Wednesday, November 30, 2016

KCRW's Best Of 2016!

KCRW held a little soiree last night to celebrate its Top 10 list for 2016. The Los Angeles music tastemakers (and almost everyone I know's favorite radio station and all day companion) got a jump on the end of the year list making, unveiling their top picks before we're even to December ... and I bet most others will follow their choices pretty closely, as all are excellent.

The party was held at legendary producer Bob Clearmountain's Apogee Studios in Santa Monica, where KCRW often holds intimate live music showcases as well. The place is fairly small, so the place was packed with loyal listeners wanting to compare our lists. Whiskey drinks were served, and KCRW logo cookies were also on offer. As it was basically standing room only, things got under way quickly and moved along at a good pace. Morning Becomes Eclectic DJ, Jason Bentley, got the proceedings underway (in some very stylish pants), welcoming everyone and explaining the process. Each station DJ comes up with their own TOP 10 list, then the results are complied into the master list. With so many losses in the music world this year, the evening felt especially poignant. I choked up more than once.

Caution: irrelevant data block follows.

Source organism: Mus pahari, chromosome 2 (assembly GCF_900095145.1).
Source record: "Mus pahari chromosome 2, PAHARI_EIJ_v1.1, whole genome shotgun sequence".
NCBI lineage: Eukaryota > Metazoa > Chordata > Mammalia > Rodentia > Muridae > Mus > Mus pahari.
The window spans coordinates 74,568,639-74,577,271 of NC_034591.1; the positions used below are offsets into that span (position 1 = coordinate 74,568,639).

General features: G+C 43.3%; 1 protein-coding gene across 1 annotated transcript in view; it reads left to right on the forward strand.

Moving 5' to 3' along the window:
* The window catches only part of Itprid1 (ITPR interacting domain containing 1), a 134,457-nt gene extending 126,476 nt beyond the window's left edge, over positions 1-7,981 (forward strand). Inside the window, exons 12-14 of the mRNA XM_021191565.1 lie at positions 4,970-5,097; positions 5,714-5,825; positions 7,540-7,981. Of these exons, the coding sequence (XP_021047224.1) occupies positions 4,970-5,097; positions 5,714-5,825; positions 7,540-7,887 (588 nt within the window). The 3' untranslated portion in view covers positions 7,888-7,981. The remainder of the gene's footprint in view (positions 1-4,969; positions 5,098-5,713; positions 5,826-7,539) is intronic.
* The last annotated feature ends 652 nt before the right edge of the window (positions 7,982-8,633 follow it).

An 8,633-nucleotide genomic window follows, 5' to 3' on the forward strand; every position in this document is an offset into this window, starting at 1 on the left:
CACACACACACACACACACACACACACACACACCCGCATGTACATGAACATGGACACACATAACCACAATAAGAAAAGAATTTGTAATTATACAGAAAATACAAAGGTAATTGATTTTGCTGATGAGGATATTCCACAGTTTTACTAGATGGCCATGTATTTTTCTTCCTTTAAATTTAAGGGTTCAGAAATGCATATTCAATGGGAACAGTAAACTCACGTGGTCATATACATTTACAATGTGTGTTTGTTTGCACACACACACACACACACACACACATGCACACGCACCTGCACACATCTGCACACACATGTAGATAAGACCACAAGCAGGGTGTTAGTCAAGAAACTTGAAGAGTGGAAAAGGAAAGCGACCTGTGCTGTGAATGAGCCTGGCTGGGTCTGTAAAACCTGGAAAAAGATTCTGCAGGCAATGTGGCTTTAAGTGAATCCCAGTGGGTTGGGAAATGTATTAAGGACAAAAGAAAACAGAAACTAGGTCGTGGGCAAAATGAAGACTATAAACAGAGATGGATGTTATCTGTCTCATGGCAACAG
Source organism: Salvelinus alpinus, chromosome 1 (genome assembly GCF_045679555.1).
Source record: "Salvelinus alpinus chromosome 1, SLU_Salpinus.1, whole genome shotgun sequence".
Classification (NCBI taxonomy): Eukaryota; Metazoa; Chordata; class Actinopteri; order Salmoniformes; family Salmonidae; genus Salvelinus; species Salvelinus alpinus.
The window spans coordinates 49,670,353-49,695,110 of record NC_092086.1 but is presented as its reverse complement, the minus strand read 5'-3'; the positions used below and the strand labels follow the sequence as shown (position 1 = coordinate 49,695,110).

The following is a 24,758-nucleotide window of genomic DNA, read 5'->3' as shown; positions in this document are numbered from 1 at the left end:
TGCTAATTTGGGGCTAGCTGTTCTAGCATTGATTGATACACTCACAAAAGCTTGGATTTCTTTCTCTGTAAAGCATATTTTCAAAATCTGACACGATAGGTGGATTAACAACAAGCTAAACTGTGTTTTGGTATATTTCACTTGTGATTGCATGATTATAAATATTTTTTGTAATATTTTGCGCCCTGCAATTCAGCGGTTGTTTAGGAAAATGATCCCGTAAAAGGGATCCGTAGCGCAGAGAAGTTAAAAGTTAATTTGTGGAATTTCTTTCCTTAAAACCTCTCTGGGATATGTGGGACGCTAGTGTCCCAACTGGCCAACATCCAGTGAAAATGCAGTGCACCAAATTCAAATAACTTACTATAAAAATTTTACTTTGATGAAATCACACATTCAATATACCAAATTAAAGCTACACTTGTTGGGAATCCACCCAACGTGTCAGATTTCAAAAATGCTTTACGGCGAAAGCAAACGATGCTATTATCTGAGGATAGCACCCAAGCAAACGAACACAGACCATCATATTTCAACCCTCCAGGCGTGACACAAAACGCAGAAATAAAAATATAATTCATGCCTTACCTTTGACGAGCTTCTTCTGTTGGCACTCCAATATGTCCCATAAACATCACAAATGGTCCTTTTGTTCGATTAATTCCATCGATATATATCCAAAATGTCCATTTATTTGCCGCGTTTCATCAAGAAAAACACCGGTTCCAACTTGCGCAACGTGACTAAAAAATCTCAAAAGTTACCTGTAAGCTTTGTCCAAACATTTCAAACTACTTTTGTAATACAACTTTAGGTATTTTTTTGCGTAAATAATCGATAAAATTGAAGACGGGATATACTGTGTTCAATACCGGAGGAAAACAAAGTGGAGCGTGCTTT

A rep allegedly from the accounting firm of Deloitte comically brought up the sealed and numbered envelopes, and then Bentley brought up DJ Marion Hodges to unveil the number ten spot. #10 was A Seat At The Table from Solange. Hodges cracked everyone up saying, "Solange has her hands in a lot of fires ... wait, that's not a saying." but her point was made. Solange had a lot going on this year, music supervising shows like HBO's Insecure as well as releasing this really great piece of work. Hodges chose the track "Don't Touch My Hair" to play for us, and it was immediately clear both how good the album is and how incredible the sound system at Apogee Studios is. Wow.